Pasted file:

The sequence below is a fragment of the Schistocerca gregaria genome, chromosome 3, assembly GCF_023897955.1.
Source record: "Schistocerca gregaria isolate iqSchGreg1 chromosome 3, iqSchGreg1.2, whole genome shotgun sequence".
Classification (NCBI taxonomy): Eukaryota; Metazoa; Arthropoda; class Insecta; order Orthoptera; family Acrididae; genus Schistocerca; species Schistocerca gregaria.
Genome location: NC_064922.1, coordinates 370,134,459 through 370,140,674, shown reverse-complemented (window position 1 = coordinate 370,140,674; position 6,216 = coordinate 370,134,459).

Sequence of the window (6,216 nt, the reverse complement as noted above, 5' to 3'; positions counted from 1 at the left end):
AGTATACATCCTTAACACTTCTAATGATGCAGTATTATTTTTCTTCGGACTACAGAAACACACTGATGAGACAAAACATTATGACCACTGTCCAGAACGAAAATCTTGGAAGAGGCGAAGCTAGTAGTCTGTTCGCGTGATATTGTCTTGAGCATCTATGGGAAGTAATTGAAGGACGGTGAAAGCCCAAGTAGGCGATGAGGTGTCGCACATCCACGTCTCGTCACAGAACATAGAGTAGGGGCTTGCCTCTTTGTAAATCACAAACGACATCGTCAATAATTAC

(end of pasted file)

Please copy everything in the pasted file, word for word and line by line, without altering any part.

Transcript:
The sequence below is a fragment of the Schistocerca gregaria genome, chromosome 3, assembly GCF_023897955.1.
Source record: "Schistocerca gregaria isolate iqSchGreg1 chromosome 3, iqSchGreg1.2, whole genome shotgun sequence".
Classification (NCBI taxonomy): Eukaryota; Metazoa; Arthropoda; class Insecta; order Orthoptera; family Acrididae; genus Schistocerca; species Schistocerca gregaria.
Genome location: NC_064922.1, coordinates 370,134,459 through 370,140,674, shown reverse-complemented (window position 1 = coordinate 370,140,674; position 6,216 = coordinate 370,134,459).

Sequence of the window (6,216 nt, the reverse complement as noted above, 5' to 3'; positions counted from 1 at the left end):
AGTATACATCCTTAACACTTCTAATGATGCAGTATTATTTTTCTTCGGACTACAGAAACACACTGATGAGACAAAACATTATGACCACTGTCCAGAACGAAAATCTTGGAAGAGGCGAAGCTAGTAGTCTGTTCGCGTGATATTGTCTTGAGCATCTATGGGAAGTAATTGAAGGACGGTGAAAGCCCAAGTAGGCGATGAGGTGTCGCACATCCACGTCTCGTCACAGAACATAGAGTAGGGGCTTGCCTCTTTGTAAATCACAAACGACATCGTCAATAATTAC